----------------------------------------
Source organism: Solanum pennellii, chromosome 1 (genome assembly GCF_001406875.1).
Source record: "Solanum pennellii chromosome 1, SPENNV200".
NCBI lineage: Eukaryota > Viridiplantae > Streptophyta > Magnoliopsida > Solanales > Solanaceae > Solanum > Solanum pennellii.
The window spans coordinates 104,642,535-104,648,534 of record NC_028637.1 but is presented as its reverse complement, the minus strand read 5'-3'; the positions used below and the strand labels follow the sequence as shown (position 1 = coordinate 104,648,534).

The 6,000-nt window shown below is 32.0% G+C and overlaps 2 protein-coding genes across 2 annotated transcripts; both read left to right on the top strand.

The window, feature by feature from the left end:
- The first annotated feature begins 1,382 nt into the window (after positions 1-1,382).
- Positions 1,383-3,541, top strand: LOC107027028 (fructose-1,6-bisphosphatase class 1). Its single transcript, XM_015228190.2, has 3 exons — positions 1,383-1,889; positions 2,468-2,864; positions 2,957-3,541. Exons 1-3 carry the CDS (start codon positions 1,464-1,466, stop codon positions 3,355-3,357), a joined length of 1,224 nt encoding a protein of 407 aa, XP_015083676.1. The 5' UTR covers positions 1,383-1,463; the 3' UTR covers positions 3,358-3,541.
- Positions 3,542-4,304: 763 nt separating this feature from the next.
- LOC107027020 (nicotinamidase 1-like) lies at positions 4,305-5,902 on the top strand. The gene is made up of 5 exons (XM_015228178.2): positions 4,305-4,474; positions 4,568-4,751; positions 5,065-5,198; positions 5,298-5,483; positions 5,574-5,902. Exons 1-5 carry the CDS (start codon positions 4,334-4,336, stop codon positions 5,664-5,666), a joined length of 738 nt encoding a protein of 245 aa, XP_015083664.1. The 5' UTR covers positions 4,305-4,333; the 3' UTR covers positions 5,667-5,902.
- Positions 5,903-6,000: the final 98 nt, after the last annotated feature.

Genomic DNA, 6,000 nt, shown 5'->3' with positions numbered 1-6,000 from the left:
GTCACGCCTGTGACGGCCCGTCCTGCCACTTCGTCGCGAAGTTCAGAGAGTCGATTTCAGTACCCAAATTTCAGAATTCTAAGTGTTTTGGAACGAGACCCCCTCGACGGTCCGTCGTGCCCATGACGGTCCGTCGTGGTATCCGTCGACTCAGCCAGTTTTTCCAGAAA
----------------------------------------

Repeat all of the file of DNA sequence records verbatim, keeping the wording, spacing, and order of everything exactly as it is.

Source organism: Solanum pennellii, chromosome 1 (genome assembly GCF_001406875.1).
Source record: "Solanum pennellii chromosome 1, SPENNV200".
NCBI lineage: Eukaryota > Viridiplantae > Streptophyta > Magnoliopsida > Solanales > Solanaceae > Solanum > Solanum pennellii.
The window spans coordinates 104,642,535-104,648,534 of record NC_028637.1 but is presented as its reverse complement, the minus strand read 5'-3'; the positions used below and the strand labels follow the sequence as shown (position 1 = coordinate 104,648,534).

The 6,000-nt window shown below is 32.0% G+C and overlaps 2 protein-coding genes across 2 annotated transcripts; both read left to right on the top strand.

The window, feature by feature from the left end:
- The first annotated feature begins 1,382 nt into the window (after positions 1-1,382).
- Positions 1,383-3,541, top strand: LOC107027028 (fructose-1,6-bisphosphatase class 1). Its single transcript, XM_015228190.2, has 3 exons — positions 1,383-1,889; positions 2,468-2,864; positions 2,957-3,541. Exons 1-3 carry the CDS (start codon positions 1,464-1,466, stop codon positions 3,355-3,357), a joined length of 1,224 nt encoding a protein of 407 aa, XP_015083676.1. The 5' UTR covers positions 1,383-1,463; the 3' UTR covers positions 3,358-3,541.
- Positions 3,542-4,304: 763 nt separating this feature from the next.
- LOC107027020 (nicotinamidase 1-like) lies at positions 4,305-5,902 on the top strand. The gene is made up of 5 exons (XM_015228178.2): positions 4,305-4,474; positions 4,568-4,751; positions 5,065-5,198; positions 5,298-5,483; positions 5,574-5,902. Exons 1-5 carry the CDS (start codon positions 4,334-4,336, stop codon positions 5,664-5,666), a joined length of 738 nt encoding a protein of 245 aa, XP_015083664.1. The 5' UTR covers positions 4,305-4,333; the 3' UTR covers positions 5,667-5,902.
- Positions 5,903-6,000: the final 98 nt, after the last annotated feature.

Genomic DNA, 6,000 nt, shown 5'->3' with positions numbered 1-6,000 from the left:
GTCACGCCTGTGACGGCCCGTCCTGCCACTTCGTCGCGAAGTTCAGAGAGTCGATTTCAGTACCCAAATTTCAGAATTCTAAGTGTTTTGGAACGAGACCCCCTCGACGGTCCGTCGTGCCCATGACGGTCCGTCGTGGTATCCGTCGACTCAGCCAGTTTTTCCAGAAA